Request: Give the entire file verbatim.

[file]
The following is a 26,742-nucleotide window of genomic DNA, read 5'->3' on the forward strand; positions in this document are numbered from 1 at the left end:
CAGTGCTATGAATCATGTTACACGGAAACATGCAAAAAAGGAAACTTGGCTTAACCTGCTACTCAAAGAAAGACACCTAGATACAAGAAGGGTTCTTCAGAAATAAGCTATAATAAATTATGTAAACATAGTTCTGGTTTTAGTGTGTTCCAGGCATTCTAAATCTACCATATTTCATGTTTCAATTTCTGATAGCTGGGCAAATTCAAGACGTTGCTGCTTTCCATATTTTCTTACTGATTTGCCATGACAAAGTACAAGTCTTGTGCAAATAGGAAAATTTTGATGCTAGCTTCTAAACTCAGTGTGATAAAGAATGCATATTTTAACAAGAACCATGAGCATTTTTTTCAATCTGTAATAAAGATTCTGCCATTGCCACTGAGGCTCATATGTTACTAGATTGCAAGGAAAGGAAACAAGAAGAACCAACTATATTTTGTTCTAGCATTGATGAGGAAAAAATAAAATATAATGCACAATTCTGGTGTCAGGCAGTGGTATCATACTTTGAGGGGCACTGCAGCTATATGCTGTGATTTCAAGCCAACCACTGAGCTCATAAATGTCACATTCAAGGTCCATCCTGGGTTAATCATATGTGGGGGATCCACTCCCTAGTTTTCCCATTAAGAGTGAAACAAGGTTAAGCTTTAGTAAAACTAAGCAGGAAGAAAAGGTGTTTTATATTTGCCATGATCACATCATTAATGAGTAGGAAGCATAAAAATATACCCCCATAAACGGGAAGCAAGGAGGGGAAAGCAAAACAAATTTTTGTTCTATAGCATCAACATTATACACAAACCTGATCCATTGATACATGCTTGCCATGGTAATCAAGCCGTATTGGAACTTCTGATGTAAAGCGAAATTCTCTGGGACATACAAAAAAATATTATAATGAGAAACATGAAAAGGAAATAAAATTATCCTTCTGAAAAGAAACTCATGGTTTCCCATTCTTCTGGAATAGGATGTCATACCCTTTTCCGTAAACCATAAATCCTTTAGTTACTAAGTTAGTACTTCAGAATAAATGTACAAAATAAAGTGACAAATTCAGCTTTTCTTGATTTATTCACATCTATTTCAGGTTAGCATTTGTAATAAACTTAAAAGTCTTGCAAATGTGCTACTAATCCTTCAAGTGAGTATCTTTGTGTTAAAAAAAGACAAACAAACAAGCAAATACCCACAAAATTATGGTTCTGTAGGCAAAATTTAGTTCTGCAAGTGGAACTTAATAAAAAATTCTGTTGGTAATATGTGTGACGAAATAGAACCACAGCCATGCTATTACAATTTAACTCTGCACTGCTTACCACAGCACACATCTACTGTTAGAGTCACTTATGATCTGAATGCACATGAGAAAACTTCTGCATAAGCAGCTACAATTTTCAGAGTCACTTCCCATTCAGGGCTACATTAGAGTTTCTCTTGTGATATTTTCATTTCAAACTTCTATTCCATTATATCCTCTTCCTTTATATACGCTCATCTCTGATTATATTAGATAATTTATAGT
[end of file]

The following is a 26,742-nucleotide window of genomic DNA, read 5'->3' on the forward strand; positions in this document are numbered from 1 at the left end:
CAGTGCTATGAATCATGTTACACGGAAACATGCAAAAAAGGAAACTTGGCTTAACCTGCTACTCAAAGAAAGACACCTAGATACAAGAAGGGTTCTTCAGAAATAAGCTATAATAAATTATGTAAACATAGTTCTGGTTTTAGTGTGTTCCAGGCATTCTAAATCTACCATATTTCATGTTTCAATTTCTGATAGCTGGGCAAATTCAAGACGTTGCTGCTTTCCATATTTTCTTACTGATTTGCCATGACAAAGTACAAGTCTTGTGCAAATAGGAAAATTTTGATGCTAGCTTCTAAACTCAGTGTGATAAAGAATGCATATTTTAACAAGAACCATGAGCATTTTTTTCAATCTGTAATAAAGATTCTGCCATTGCCACTGAGGCTCATATGTTACTAGATTGCAAGGAAAGGAAACAAGAAGAACCAACTATATTTTGTTCTAGCATTGATGAGGAAAAAATAAAATATAATGCACAATTCTGGTGTCAGGCAGTGGTATCATACTTTGAGGGGCACTGCAGCTATATGCTGTGATTTCAAGCCAACCACTGAGCTCATAAATGTCACATTCAAGGTCCATCCTGGGTTAATCATATGTGGGGGATCCACTCCCTAGTTTTCCCATTAAGAGTGAAACAAGGTTAAGCTTTAGTAAAACTAAGCAGGAAGAAAAGGTGTTTTATATTTGCCATGATCACATCATTAATGAGTAGGAAGCATAAAAATATACCCCCATAAACGGGAAGCAAGGAGGGGAAAGCAAAACAAATTTTTGTTCTATAGCATCAACATTATACACAAACCTGATCCATTGATACATGCTTGCCATGGTAATCAAGCCGTATTGGAACTTCTGATGTAAAGCGAAATTCTCTGGGACATACAAAAAAATATTATAATGAGAAACATGAAAAGGAAATAAAATTATCCTTCTGAAAAGAAACTCATGGTTTCCCATTCTTCTGGAATAGGATGTCATACCCTTTTCCGTAAACCATAAATCCTTTAGTTACTAAGTTAGTACTTCAGAATAAATGTACAAAATAAAGTGACAAATTCAGCTTTTCTTGATTTATTCACATCTATTTCAGGTTAGCATTTGTAATAAACTTAAAAGTCTTGCAAATGTGCTACTAATCCTTCAAGTGAGTATCTTTGTGTTAAAAAAAGACAAACAAACAAGCAAATACCCACAAAATTATGGTTCTGTAGGCAAAATTTAGTTCTGCAAGTGGAACTTAATAAAAAATTCTGTTGGTAATATGTGTGACGAAATAGAACCACAGCCATGCTATTACAATTTAACTCTGCACTGCTTACCACAGCACACATCTACTGTTAGAGTCACTTATGATCTGAATGCACATGAGAAAACTTCTGCATAAGCAGCTACAATTTTCAGAGTCACTTCCCATTCAGGGCTACATTAGAGTTTCTCTTGTGATATTTTCATTTCAAACTTCTATTCCATTATATCCTCTTCCTTTATATACGCTCATCTCTGATTATATTAGATAATTTATAGT